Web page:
Consciousness and Unconsciousness
Consciousness is one of the most basic concepts of psychology (as I understand psychology). No other psychological phenomena exist unless the person is conscious, at least to some degree.
The words consciousness and awareness are often used interchangeably, and I will use them this way also. Arousal and alertness are two other words often used as meaning the same thing as consciousness.
The Law of Limited Attention:
A person can pay attention to only 2, or at the most, 3 things at one time. If we are stretching our attention and trying to pay attention to say 3 things and a fourth thing comes along and we try to attend to it also, the fourth thing becomes the new first and the others recede. Some psychological research indicates some can pay attention to 7 things at once. This does not contradict the principle; it only changes the numbers.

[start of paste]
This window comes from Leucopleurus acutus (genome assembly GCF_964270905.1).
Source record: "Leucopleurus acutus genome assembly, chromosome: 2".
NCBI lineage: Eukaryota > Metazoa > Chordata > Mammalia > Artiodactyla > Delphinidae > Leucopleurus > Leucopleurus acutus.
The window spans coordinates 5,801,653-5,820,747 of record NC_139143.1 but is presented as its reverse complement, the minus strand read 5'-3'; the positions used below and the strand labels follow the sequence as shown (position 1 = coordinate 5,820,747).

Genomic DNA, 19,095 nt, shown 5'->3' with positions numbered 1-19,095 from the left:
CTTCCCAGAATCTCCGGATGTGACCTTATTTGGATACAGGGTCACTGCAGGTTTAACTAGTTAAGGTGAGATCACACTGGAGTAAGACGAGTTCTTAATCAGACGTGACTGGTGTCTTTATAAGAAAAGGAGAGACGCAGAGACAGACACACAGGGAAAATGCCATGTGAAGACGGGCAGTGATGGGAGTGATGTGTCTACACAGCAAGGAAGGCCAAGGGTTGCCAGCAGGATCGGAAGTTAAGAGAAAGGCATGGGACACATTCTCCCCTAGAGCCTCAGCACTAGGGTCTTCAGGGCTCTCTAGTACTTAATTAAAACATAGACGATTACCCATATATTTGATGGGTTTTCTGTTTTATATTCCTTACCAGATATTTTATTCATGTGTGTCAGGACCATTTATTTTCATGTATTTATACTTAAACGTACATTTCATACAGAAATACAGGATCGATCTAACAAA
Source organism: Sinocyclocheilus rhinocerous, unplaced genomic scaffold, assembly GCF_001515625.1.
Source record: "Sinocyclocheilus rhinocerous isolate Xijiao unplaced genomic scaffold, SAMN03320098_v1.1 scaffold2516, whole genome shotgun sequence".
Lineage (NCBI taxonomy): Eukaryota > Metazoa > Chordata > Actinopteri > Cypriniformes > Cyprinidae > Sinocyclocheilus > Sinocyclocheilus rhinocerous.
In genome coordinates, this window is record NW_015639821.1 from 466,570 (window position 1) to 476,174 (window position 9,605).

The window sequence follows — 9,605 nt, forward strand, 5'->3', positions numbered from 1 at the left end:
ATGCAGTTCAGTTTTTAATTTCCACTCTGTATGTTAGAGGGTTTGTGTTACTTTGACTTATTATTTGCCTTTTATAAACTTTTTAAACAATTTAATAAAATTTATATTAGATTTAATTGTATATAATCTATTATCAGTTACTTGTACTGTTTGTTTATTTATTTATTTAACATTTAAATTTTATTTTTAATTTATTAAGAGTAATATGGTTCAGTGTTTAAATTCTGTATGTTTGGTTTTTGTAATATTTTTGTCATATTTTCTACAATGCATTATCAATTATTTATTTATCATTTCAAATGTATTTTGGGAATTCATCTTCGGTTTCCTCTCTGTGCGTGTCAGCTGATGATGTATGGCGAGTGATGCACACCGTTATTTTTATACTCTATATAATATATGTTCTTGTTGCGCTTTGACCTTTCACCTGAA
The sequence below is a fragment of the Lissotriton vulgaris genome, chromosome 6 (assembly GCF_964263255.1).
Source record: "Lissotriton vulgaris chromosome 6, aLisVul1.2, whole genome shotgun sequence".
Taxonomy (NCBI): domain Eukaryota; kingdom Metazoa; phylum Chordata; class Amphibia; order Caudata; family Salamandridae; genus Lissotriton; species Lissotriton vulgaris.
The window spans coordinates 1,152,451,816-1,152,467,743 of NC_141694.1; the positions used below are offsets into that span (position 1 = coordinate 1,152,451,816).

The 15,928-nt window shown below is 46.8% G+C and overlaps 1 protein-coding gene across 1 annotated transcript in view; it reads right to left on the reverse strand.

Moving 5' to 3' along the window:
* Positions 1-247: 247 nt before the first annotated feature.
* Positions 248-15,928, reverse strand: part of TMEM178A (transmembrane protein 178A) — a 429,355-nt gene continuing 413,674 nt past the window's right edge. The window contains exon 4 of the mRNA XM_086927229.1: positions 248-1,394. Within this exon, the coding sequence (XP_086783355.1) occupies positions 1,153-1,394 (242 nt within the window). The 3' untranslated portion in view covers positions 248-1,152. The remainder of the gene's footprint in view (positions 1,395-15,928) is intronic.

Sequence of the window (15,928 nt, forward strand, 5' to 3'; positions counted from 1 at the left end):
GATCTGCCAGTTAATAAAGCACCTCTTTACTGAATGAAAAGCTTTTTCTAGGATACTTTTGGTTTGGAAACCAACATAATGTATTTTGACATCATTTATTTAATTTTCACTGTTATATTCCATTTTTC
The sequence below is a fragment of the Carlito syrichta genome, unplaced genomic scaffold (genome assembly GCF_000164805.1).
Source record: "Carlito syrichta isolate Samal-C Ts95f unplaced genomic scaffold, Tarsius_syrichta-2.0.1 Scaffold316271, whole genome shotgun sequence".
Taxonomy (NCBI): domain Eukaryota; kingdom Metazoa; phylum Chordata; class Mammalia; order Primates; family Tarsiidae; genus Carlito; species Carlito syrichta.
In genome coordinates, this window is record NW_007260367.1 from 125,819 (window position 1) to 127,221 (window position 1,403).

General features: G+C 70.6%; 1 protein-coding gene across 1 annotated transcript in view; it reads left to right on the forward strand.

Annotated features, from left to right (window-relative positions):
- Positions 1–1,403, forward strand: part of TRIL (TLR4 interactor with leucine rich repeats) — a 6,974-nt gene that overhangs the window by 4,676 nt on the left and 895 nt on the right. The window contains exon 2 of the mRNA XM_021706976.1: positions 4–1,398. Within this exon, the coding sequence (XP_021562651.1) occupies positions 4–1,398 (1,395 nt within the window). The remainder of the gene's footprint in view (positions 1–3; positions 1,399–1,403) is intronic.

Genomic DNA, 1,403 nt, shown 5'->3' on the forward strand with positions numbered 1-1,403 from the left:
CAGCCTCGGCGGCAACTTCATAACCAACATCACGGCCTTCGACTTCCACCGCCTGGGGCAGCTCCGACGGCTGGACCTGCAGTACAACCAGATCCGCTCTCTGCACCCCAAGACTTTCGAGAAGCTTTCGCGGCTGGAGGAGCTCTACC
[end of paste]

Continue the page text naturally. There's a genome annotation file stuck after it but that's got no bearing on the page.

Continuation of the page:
Corollary: There are many things in the world, most everything, about which you are not now aware. And if you do become aware of one or more of these things, you will not be aware of what you are aware of now, and there will still be an endless number of things that you are not aware of.
Corollary: There are many things in the self, most everything, about which you are not now aware. And if you do become aware of one or more of these things, you will not be aware of what you are aware of now --there will always be an endless number of things in the self that you are not aware of.
Corollary: In pre-scientific times this law may have been formulated in different ways. For example, in alchemy there was an important law that was supposed to have been formulated by Maria the Jewess: “The One becomes Two. The Two becomes Three, and the Three becomes Four as One.” It is possible that this was an ancient way of formulating this law about attention.